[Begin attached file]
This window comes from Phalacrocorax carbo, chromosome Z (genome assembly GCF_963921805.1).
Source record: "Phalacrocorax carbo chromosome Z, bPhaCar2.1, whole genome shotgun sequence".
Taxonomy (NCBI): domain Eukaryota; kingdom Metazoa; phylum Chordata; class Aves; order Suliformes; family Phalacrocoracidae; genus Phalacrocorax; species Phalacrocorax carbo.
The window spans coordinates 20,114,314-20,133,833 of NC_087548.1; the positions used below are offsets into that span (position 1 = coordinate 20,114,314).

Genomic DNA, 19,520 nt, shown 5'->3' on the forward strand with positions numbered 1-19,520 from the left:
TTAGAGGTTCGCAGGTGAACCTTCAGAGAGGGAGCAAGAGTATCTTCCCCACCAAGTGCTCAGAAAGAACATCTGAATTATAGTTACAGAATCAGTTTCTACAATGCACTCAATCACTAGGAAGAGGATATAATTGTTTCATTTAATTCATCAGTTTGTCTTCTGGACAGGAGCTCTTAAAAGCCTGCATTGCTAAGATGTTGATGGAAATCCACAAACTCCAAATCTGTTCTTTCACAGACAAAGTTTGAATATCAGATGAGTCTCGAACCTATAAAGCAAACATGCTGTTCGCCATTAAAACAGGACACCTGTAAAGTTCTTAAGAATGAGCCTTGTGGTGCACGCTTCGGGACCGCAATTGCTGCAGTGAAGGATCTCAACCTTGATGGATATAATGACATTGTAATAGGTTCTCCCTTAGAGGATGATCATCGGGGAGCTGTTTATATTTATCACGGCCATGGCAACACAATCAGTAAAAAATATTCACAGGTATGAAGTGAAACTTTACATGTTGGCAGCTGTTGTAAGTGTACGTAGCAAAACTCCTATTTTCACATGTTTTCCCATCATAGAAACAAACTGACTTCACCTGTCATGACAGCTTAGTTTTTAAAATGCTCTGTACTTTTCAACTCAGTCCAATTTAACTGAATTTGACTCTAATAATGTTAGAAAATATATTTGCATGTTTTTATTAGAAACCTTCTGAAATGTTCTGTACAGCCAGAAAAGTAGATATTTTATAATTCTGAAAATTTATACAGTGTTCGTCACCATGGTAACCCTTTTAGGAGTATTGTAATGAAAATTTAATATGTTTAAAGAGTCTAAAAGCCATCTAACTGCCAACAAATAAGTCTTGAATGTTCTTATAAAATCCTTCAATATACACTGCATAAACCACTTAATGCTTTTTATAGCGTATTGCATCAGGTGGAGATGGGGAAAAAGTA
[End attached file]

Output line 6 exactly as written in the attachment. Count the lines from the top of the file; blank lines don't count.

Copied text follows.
TTAGAGGTTCGCAGGTGAACCTTCAGAGAGGGAGCAAGAGTATCTTCCCCACCAAGTGCTCAGAAAGAACATCTGAATTATAGTTACAGAATCAGTTTCTACAATGCACTCAATCACTAGGAAGAGGATATAATTGTTTCATTTAATTCATCAGTTTGTCTTCTGGACAGGAGCTCTTAAAAGCCTGCATTGCTAAGATGTTGATGGAAATCCACAAACTCCAAATCTGTTCTTTCACAGACAAAGTTTGAATATCAGATGAGTCTCGAACCTATAAAGCAAACATGCTGTTCGCCATTAAAACAGGACACCTGTAAAGTTCTTAAGAATGAGCCTTGTGGTGCACGCTTCGGGACCGCAATTGCTGCAGTGAAGGATCTCAACCTTGATGGATATAATGACATTGTAATAGGTTCTCCCTTAGAGGATGATCATCGGGGAGCTGTTTATATTTATCACGGCCATGGCAACACAATCAGTAAAAAATATTCACAGGTATGAAGTGAAACTTTACATGTTGGCAGCTGTTGTAAGTGTACGTAGCAAAACTCCTATTTTCACATGTTTTCCCATCATAGAAACAAACTGACTTCACCTGTCATGACAGCTTAGTTTTTAAAATGCTCTGTACTTTTCAACTCAGTCCAATTTAACTGAATTTGACTCTAATAATGTTAGAAAATATATTTGCATGTTTTTATTAGAAACCTTCTGAAATGTTCTGTACAGCCAGAAAAGTAGATATTTTATAATTCTGAAAATTTATACAGTGTTCGTCACCATGGTAACCCTTTTAGGAGTATTGTAATGAAAATTTAATATGTTTAAAGAGTCTAAAAGCCATCTAACTGCCAACAAATAAGTCTTGAATGTTCTTATAAAATCCTTCAATATACACTGCATAAACCACTTAATGCTTTTTATAGCGTATTGCATCAGGTGGAGATGGGGAAAAAGTA